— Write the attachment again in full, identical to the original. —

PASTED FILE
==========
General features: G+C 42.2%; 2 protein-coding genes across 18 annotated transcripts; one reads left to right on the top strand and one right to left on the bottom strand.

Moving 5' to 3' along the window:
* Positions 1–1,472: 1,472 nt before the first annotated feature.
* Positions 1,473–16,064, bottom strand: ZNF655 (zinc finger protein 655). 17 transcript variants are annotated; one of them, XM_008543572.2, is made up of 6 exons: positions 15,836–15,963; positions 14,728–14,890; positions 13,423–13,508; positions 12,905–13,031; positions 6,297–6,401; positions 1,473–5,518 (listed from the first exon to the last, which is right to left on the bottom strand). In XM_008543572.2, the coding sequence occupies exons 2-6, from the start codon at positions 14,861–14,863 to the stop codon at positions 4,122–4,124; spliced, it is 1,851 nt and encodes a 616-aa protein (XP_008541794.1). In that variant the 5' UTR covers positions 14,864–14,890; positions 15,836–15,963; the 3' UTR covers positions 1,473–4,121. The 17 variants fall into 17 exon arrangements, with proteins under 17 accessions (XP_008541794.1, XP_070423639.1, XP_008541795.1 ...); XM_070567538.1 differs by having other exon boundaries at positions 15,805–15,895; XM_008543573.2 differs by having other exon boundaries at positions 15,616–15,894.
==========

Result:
General features: G+C 42.2%; 2 protein-coding genes across 18 annotated transcripts; one reads left to right on the top strand and one right to left on the bottom strand.

Moving 5' to 3' along the window:
* Positions 1–1,472: 1,472 nt before the first annotated feature.
* Positions 1,473–16,064, bottom strand: ZNF655 (zinc finger protein 655). 17 transcript variants are annotated; one of them, XM_008543572.2, is made up of 6 exons: positions 15,836–15,963; positions 14,728–14,890; positions 13,423–13,508; positions 12,905–13,031; positions 6,297–6,401; positions 1,473–5,518 (listed from the first exon to the last, which is right to left on the bottom strand). In XM_008543572.2, the coding sequence occupies exons 2-6, from the start codon at positions 14,861–14,863 to the stop codon at positions 4,122–4,124; spliced, it is 1,851 nt and encodes a 616-aa protein (XP_008541794.1). In that variant the 5' UTR covers positions 14,864–14,890; positions 15,836–15,963; the 3' UTR covers positions 1,473–4,121. The 17 variants fall into 17 exon arrangements, with proteins under 17 accessions (XP_008541794.1, XP_070423639.1, XP_008541795.1 ...); XM_070567538.1 differs by having other exon boundaries at positions 15,805–15,895; XM_008543573.2 differs by having other exon boundaries at positions 15,616–15,894.